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Understanding the sweetness response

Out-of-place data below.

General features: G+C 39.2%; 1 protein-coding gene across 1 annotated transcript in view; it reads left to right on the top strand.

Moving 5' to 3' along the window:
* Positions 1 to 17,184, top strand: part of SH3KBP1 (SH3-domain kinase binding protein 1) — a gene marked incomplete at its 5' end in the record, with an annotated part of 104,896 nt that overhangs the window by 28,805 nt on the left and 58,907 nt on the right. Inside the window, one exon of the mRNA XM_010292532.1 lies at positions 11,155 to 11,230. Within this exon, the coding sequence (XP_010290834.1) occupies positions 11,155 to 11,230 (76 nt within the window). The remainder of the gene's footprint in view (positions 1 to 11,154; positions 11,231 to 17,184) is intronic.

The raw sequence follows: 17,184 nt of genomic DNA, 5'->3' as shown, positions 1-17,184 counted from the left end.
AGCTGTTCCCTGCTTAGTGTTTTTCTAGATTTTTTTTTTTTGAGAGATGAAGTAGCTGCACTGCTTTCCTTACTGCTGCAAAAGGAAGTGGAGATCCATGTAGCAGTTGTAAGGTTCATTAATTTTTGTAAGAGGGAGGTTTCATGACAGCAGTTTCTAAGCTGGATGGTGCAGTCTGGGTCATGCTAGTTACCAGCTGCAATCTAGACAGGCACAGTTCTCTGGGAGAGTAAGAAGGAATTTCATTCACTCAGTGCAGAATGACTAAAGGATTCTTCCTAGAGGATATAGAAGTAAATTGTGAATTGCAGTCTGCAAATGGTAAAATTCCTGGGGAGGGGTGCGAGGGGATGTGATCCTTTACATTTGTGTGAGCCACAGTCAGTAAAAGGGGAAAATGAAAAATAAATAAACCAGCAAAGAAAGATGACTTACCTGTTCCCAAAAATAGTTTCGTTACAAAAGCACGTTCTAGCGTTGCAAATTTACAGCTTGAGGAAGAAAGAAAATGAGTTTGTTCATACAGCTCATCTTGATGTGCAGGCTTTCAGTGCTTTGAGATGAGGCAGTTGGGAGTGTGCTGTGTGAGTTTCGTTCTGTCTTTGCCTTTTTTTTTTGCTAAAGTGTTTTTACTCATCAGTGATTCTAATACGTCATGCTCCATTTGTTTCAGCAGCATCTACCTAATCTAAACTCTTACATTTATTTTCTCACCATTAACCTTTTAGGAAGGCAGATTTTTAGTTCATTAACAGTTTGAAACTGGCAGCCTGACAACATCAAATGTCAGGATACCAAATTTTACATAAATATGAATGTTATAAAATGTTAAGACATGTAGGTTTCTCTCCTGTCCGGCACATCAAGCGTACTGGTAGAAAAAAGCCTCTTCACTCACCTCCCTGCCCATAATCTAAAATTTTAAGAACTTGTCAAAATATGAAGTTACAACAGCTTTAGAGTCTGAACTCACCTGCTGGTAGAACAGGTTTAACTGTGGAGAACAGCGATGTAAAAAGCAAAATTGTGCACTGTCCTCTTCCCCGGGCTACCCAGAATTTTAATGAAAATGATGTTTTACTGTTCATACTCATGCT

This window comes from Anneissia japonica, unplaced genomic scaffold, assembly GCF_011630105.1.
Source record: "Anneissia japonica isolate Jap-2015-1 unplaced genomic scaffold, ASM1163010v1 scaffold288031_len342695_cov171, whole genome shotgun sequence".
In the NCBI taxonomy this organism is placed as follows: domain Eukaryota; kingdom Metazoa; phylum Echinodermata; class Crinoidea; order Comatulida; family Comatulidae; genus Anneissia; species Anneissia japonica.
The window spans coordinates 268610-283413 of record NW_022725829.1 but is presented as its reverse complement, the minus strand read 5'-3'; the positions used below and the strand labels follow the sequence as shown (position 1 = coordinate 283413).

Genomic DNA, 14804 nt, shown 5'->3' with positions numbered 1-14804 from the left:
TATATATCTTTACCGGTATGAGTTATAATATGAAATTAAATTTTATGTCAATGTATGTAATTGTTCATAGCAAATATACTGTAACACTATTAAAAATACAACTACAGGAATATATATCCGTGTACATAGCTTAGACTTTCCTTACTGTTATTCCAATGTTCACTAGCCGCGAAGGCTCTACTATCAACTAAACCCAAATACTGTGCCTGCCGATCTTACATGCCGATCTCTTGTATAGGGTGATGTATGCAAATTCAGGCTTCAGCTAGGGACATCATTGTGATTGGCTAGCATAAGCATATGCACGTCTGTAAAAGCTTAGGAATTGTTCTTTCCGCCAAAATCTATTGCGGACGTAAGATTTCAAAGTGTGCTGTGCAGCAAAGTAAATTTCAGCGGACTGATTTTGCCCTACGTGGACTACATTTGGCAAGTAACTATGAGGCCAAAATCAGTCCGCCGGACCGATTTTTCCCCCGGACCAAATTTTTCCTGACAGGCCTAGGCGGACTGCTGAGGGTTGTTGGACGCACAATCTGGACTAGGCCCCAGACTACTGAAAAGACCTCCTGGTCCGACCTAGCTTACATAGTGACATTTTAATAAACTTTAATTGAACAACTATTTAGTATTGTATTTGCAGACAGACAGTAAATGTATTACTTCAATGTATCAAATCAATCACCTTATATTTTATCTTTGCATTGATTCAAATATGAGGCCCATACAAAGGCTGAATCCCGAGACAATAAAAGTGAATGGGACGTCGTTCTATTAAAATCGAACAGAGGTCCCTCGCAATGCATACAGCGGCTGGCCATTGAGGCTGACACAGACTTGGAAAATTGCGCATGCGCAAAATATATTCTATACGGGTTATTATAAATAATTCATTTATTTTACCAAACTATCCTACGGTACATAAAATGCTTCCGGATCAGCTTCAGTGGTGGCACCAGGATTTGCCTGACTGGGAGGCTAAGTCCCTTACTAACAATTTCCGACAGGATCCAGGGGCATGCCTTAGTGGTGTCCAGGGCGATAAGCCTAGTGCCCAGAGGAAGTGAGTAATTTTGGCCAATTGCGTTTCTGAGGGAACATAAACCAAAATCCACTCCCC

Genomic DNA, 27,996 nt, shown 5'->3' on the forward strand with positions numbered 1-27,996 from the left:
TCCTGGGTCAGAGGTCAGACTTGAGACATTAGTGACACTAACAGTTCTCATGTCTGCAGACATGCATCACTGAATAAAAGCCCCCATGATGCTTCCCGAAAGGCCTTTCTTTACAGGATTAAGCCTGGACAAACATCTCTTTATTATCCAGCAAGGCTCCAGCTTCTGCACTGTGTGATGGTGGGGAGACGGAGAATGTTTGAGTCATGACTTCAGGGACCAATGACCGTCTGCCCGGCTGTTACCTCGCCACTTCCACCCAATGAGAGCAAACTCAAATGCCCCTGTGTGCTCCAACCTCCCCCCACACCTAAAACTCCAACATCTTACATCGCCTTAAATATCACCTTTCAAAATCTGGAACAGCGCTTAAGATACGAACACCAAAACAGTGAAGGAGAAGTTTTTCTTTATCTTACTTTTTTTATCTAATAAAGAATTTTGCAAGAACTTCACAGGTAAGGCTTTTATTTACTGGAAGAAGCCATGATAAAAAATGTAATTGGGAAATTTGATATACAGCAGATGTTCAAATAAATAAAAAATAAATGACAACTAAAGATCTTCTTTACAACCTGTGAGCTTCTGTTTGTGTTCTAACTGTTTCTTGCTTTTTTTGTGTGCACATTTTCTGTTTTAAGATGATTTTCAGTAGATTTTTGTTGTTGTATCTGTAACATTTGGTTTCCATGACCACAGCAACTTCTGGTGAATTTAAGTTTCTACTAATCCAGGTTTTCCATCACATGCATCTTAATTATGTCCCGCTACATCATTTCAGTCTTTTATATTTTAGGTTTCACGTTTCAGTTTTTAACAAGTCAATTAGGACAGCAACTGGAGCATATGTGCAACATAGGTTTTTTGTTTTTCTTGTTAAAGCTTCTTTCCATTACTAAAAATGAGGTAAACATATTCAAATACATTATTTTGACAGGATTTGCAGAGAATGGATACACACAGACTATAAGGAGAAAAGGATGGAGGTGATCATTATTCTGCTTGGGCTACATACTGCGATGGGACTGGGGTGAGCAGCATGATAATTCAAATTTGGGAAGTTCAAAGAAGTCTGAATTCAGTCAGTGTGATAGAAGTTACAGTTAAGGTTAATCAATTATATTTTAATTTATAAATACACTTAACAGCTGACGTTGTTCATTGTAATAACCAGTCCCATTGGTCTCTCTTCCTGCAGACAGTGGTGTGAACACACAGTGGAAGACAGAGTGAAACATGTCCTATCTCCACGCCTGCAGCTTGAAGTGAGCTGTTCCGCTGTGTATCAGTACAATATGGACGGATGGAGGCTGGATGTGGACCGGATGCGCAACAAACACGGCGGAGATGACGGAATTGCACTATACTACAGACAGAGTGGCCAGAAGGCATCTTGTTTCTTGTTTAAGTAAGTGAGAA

The project has two main areas: an investigation of the solution chemistry of selected sweeteners in order to elucidate sweet solute-water interactions; a psychophysical investigation to explore the sensory properties of selected sweet molecules. The initial stages of the project have focused on intensive sensory panel screening and training. A range of sweeteners has been selected for investigation: sucrose (as a reference), maltitol (a nutritive sweetener), sodium cyclamate, neohesperidine dihydrochalcone (NHDHC) and aspartame (high potency artificial sweeteners). Mathematical modelling of sweetness-concentration dependence relationships suggested that aspartame and NHDCH should be more efficient sweetening agents than aspartame alone in still and carbonated beverages. Time intensity analyses showed that aspartame and NHDHC persist longer after tasting although cyclamate reaches its maximum sweetness intensity more rapidly than the other sweeteners. Sensory profiling using the Quantitative Descriptive Analysis Technique has provided a set of terms to describe flavour, mouthfeel and after-effects of the selected sweeteners. Primate studies in Zurich have shown so far that all species of primate tested preferred a sucrose solution to tap water. Aspartame is not sweet to New World monkeys but Old World monkeys, apes and humans show the same response to aspartame and sucrose. All primates, tested so far, prefer alitame which is closely related to aspartame.

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